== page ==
Climate Week En Review January 12, 2018
January 10, 2018
Have you thawed out yet? 35 degrees felt balmy the other day but it is winter and winter should be cold, so... onto the news.
This week's must read: Even California leaders fail to grasp climate change (San Francisco Chronicle) Key excerpt from this opinion piece by our friend at R Street: "we still must grapple with the fact that climate change will make some places less desirable to live. This is reflected in rising insurance rates and declining property values."
This week's must watch: Is climate change making winters more severe?
Maryland joins coalition: Maryland's GOP governor Larry Hogan committed to joining a bipartisan coalition of 14 states aiming to meet the goals set by the Paris Climate Agreement. The U.S. Climate Alliance was formed in June after President Donald Trump announced his intention to withdraw from the international climate accord. In touting Maryland's stringent clean air standards—the state is on track to meet its goal of reducing greenhouse gas emissions by 25 percent by 2020—Hogan stressed "the importance of aggressive but balanced action in states, communities, and businesses."
"The need for multi-state collaboration and international leadership on climate change grows stronger every day," he wrote in a letter to the coalition's executive director. Two other Republican governors have joined, Vermont Gov. Phil Scott and Massachusetts Gov. Charlie Baker. "As long as the U.S. Climate Alliance adds value, shows true bipartisanship, and avoids Washington D.C.'s politics-as-usual, corrosive tactics and distractions, we will gladly invest our time and energy with state colleagues for this cause," Hogan wrote.
Climate caucus grows: The first new GOP members to join the House Climate Solutions Caucus in 2018 are South Carolina's Rep. Mark Sanford and New York's Rep. Dan Donovan. "For over 30 years, I have seen the ever-so-gradual effects of rising sea levels at our farm on the South Carolina coast. I've watched once-thriving pine trees die in that fragile zone between uplands and salt marshes," Sanford said in a statement. "To me, the idea that we should be good stewards of what we've been given simply makes sense." Donovan noted the devastating impacts Superstorm Sandy had on his state in 2012. "Five years ago, Superstorm Sandy devastated Staten Island and other parts of New York City — and just this year we saw hurricanes and wildfires ravage our nation," he said. "Extreme weather events pose a significant risk to the safety of millions of Americans, businesses and properties, and we must act now to confront these challenges." Floridians Rep. Carlos Curbelo and Rep. Ted Deutch founded the bipartisan caucus as a meeting point for members to discuss—and act upon—climate policy. The group is up to 66 members, 33 from each party.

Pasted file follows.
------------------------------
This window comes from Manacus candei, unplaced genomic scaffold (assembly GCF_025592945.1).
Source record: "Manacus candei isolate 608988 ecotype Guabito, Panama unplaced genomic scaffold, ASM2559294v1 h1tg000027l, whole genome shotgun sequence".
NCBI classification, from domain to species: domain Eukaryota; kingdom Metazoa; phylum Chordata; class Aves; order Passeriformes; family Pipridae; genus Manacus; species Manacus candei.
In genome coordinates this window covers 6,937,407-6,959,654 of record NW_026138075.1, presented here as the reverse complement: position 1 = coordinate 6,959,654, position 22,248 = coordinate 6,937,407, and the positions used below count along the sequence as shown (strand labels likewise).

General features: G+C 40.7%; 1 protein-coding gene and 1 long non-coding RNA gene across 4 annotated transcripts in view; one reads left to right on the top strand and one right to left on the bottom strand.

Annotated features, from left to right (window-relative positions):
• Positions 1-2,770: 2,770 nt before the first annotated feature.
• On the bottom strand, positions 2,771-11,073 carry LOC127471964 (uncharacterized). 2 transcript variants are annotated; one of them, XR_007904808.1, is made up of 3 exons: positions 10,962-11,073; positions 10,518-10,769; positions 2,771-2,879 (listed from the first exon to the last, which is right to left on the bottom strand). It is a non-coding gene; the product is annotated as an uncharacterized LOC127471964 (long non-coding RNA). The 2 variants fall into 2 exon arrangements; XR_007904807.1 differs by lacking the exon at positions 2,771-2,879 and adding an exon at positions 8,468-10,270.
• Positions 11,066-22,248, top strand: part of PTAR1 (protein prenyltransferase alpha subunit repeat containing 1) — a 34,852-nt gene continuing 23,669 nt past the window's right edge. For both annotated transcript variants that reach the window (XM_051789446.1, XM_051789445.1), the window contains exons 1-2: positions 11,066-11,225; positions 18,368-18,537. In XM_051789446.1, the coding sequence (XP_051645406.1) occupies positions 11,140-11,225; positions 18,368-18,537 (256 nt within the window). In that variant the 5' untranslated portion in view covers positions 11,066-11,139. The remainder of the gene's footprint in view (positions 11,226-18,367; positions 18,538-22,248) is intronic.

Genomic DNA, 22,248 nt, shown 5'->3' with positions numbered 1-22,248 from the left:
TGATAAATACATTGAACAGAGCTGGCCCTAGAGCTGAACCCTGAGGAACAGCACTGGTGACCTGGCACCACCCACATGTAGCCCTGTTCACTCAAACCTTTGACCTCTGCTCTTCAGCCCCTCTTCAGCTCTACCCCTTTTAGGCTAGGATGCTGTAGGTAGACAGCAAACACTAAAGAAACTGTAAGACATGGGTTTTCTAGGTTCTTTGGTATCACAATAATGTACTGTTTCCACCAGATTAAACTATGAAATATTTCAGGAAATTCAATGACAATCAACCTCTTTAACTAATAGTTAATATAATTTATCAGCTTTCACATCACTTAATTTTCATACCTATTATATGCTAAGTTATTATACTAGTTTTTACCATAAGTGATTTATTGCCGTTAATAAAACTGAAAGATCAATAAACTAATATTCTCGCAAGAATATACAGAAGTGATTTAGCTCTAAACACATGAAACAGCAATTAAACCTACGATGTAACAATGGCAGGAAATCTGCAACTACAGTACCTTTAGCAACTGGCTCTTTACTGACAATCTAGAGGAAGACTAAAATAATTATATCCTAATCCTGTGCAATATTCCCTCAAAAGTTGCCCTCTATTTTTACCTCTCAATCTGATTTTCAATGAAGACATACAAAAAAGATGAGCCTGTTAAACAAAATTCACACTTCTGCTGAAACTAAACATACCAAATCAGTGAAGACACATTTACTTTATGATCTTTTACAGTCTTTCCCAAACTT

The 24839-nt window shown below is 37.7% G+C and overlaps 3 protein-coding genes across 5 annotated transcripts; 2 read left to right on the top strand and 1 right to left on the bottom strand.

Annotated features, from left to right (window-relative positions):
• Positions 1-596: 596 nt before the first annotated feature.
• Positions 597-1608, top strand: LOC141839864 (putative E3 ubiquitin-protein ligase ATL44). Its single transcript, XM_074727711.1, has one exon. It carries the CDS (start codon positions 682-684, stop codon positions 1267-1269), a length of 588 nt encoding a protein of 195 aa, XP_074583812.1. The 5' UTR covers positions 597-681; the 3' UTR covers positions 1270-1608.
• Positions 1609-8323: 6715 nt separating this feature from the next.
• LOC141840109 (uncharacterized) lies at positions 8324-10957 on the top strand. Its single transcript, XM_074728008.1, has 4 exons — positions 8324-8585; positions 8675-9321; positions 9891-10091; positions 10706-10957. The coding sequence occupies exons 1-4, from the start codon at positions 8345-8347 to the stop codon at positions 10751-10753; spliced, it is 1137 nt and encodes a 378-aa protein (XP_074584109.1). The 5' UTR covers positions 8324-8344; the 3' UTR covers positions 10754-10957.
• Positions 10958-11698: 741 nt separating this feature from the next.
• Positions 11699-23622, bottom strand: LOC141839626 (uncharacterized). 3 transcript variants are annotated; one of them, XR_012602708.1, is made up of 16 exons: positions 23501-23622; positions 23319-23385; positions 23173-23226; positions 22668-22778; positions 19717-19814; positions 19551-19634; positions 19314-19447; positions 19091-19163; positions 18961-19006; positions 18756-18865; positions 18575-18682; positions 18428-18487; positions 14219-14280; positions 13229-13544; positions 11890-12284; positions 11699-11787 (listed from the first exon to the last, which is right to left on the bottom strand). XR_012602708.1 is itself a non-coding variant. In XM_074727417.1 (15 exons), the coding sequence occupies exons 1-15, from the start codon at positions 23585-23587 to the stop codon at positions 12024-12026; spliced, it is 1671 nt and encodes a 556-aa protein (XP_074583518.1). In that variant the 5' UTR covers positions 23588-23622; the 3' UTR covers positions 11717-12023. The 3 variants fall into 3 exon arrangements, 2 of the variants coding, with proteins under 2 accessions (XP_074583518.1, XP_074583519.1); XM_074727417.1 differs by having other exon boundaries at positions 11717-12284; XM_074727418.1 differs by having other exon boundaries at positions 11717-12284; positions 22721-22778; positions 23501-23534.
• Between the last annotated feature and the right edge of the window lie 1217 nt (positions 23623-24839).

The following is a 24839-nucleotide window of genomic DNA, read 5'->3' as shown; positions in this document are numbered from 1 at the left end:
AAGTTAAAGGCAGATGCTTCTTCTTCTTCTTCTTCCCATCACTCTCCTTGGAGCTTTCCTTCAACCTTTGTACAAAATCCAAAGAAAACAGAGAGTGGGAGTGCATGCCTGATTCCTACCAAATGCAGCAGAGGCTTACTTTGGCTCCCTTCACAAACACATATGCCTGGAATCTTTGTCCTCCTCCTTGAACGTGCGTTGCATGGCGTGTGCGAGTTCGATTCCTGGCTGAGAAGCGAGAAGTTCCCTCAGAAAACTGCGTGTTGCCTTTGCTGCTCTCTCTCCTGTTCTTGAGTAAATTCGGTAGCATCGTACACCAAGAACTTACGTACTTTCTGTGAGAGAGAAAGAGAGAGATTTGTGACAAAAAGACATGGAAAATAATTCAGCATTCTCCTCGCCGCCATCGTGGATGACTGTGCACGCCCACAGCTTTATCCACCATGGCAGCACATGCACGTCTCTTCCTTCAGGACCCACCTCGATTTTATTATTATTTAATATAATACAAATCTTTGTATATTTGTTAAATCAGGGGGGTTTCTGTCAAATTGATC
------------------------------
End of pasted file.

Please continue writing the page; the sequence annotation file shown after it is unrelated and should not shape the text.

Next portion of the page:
Speaking of the caucus, member Rep. Darrell Issa has announced he will retire at the end of his term. Stay tuned as we profile each GOP member in the caucus throughout the year.
Schwarzenegger/Mayes team up: California's reigning moderate Republicans—former Gov. Arnold Schwarzenegger and Assemblyman Chad Mayes, the self-described conservative chased from his leadership position last year for negotiating with the current governor on the state's cap and trade program—are collaborating on a coalition, New Way California, with an aim to reform the state GOP. "There's so many people in California who feel like they have no place to go," Mayes said. "The old way isn't working and it's time for a new way....We're not going to grow as a party if we expect people to agree with us 100 per cent of the time."
Climate jester: Kentucky Gov. Matt Bevin is the first climate jester of 2018 for his tweet crediting President Donald Trump for ending global warming.
— Matt Bevin (@MattBevin) January 6, 2018
We respectfully refer the governor to this lesson on weather vs. climate.
Thanks for reading! See you next week.